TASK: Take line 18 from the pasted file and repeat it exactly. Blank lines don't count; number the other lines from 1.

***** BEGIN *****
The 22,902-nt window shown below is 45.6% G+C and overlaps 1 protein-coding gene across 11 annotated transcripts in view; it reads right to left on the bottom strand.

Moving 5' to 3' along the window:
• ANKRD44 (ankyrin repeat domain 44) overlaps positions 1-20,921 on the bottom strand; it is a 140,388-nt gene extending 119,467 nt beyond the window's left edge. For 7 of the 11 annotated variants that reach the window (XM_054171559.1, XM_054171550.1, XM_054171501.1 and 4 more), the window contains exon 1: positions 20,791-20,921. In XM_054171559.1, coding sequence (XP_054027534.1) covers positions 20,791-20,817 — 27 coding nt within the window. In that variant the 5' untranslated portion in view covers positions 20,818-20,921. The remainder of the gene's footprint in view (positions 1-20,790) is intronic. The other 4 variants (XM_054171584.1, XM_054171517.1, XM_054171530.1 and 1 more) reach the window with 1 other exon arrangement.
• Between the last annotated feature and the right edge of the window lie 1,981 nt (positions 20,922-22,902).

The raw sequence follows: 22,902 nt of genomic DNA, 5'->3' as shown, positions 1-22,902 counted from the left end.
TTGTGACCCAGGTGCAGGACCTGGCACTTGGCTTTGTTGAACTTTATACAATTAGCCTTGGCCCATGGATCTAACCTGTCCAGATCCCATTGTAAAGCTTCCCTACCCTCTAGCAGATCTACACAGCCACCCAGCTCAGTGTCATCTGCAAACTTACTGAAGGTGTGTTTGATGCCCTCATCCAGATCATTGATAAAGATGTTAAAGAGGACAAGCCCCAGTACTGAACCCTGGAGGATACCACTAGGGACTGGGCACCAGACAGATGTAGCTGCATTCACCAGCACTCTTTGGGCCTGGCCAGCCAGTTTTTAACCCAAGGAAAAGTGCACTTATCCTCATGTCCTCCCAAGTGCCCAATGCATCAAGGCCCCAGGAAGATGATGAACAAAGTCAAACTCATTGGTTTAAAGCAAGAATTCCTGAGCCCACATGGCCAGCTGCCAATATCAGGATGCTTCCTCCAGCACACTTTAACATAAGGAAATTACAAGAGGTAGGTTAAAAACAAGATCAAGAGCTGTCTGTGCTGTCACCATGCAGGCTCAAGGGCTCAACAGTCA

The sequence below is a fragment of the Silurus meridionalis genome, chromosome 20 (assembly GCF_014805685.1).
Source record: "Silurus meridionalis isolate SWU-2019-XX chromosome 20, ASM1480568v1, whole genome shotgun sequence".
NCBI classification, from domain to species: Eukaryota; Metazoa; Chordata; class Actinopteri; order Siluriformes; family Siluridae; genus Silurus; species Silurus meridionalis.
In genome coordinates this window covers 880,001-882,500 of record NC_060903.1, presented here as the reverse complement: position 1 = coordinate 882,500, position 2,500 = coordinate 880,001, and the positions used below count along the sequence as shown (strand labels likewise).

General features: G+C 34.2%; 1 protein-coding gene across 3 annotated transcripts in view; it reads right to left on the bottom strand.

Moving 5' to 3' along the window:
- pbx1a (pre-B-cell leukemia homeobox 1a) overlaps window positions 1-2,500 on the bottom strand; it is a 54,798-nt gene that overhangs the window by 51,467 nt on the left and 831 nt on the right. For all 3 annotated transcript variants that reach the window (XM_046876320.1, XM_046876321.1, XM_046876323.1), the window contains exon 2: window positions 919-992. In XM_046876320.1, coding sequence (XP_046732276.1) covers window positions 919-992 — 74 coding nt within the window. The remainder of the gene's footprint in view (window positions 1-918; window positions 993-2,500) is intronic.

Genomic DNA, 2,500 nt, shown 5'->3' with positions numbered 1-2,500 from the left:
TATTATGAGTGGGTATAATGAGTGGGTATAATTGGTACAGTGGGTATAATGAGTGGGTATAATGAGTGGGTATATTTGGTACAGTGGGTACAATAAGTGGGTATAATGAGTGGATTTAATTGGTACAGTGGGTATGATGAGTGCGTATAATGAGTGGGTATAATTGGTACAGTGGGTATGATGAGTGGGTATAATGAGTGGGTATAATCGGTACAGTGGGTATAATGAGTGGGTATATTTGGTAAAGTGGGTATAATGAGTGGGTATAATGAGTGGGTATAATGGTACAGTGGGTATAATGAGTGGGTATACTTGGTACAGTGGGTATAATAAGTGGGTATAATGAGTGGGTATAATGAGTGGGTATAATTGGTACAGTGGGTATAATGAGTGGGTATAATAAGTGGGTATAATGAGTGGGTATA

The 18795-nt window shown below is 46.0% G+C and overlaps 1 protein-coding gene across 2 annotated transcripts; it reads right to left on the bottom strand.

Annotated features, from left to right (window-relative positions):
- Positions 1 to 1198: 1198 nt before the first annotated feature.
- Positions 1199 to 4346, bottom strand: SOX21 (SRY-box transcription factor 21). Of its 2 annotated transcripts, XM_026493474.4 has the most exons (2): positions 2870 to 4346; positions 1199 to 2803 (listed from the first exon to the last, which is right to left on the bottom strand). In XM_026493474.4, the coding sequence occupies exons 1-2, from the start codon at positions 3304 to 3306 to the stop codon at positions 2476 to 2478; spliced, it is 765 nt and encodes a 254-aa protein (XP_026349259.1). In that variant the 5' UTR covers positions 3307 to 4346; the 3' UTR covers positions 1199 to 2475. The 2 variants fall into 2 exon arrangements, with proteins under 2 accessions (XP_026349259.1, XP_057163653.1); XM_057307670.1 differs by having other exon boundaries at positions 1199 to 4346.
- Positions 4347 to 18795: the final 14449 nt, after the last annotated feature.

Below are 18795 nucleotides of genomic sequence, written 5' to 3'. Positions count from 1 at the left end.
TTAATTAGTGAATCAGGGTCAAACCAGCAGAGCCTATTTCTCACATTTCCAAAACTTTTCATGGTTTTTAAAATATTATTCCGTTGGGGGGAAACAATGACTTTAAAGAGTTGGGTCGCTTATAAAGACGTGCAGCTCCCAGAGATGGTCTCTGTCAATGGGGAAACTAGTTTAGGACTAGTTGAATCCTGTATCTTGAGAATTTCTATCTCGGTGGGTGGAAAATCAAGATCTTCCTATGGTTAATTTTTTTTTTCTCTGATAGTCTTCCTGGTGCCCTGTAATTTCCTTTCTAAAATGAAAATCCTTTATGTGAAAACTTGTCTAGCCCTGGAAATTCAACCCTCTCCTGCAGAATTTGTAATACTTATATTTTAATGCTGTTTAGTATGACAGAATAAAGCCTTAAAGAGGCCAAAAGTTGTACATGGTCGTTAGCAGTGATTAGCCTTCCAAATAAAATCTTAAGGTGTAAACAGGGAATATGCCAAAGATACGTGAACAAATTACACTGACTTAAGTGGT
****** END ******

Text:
- Positions 1 to 1198: 1198 nt before the first annotated feature.